Unexpectedly Daring Phishing Scam Strikes Amazon.com
Amazon.com is one of the companies that could easily vie with eBay for the designation of "King of Internet Sales". Therefore it is certain that somebody, from the phisher's community would try to fake the online retailing leader, according to the April 8, 2007 edition of Post-gazette.
This crack to impersonate Amazon.com was remarkably daring as opposed to the efforts of e-Bay phishing. During the phishing of e-Bay, a phony site attempted to impersonate as the eBay auction site and when prospective targets were conveyed to the phony eBay site, those attracted to any of the auction stuff -- were persuaded to e-mail the defrauder straightaway at firstname.lastname@example.org to continue with the auction, as per reports in April 9, 2007s PCworld issue.
The Amazon.com phishing took care not to ask for private or account details through e-mail. In this case, the phisher stated that Amazon's "current account confirmation process " might actually demand a photocopy of their photo ID.
A few phishing e-mail receivers declare that though they have got many fraud e-mails but have never witnessed one that demanded a photo ID proof. The next oddity about phishing e-mails is that they are very shoddy in imparting the most decisive factor in phishing scam: the hyperlink to your reply.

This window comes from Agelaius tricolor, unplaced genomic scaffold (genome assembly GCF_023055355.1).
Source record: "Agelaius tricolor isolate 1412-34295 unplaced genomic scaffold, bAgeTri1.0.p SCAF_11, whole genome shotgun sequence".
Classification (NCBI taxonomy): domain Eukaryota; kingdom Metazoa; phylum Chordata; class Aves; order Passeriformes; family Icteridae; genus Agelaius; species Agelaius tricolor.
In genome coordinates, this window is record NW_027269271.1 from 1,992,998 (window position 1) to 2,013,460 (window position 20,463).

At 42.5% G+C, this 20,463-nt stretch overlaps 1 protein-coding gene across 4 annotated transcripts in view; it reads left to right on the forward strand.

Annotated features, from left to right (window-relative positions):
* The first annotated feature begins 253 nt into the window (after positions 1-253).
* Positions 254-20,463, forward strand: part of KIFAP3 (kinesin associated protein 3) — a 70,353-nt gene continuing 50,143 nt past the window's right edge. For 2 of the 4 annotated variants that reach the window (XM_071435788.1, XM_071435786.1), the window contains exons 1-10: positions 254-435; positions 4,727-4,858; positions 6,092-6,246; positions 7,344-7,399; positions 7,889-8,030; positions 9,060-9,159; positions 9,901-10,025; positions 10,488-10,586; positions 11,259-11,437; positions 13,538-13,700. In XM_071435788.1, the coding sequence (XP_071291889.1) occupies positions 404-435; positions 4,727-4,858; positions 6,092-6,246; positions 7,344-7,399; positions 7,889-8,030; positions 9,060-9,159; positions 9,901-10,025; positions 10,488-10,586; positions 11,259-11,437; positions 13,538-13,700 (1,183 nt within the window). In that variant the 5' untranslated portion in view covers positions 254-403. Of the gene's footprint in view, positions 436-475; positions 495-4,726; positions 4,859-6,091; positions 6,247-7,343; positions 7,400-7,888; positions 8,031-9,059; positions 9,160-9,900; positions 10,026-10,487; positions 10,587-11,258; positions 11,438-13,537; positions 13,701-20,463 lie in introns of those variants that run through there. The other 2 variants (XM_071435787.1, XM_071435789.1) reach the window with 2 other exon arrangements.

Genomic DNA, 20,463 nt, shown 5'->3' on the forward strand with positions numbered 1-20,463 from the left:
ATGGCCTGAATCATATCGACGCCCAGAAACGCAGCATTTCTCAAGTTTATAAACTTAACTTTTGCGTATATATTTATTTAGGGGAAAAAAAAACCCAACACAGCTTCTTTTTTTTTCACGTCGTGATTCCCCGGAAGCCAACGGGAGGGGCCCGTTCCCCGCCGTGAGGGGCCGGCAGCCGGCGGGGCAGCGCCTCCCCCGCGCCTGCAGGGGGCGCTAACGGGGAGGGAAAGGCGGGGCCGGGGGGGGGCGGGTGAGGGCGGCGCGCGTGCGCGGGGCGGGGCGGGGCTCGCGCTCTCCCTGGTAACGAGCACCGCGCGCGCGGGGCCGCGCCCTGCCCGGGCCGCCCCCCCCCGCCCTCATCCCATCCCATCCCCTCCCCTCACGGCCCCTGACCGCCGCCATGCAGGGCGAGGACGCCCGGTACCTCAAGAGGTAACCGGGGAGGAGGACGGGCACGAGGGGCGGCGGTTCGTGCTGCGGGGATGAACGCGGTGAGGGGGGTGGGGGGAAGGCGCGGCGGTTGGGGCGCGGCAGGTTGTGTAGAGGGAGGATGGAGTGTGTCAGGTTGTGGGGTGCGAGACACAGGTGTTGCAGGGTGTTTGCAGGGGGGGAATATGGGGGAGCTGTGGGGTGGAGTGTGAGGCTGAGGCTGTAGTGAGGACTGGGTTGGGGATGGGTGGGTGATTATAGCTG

As per security authorities, these links are the most popular and effectual technique of misleading net users to tour phony sites.
Security analysts allege that these links have spotlit textual matter urging you to "Click here," or presents a website name like "www.amazon.com." Yet, no matter what it states, the HTML (simplest computer language for establishing Internet sites) address following the link will lead you to the phisher's phony site upon clicking.
The fake e-mail, professing to be from Amazon.com, contains an absurdly lengthy fake link, guiding you to the phisher's bogus site.
The fraud e-mail will display the HTML that's generally concealed, letting you understand clearly that it actually doesn't want you to pay a visit to a page at Amazon.com, but another web site at toreon.ee -- don't ever attempt it follow the link, instead push the delete button.
» SPAMfighter News - 4/17/2007
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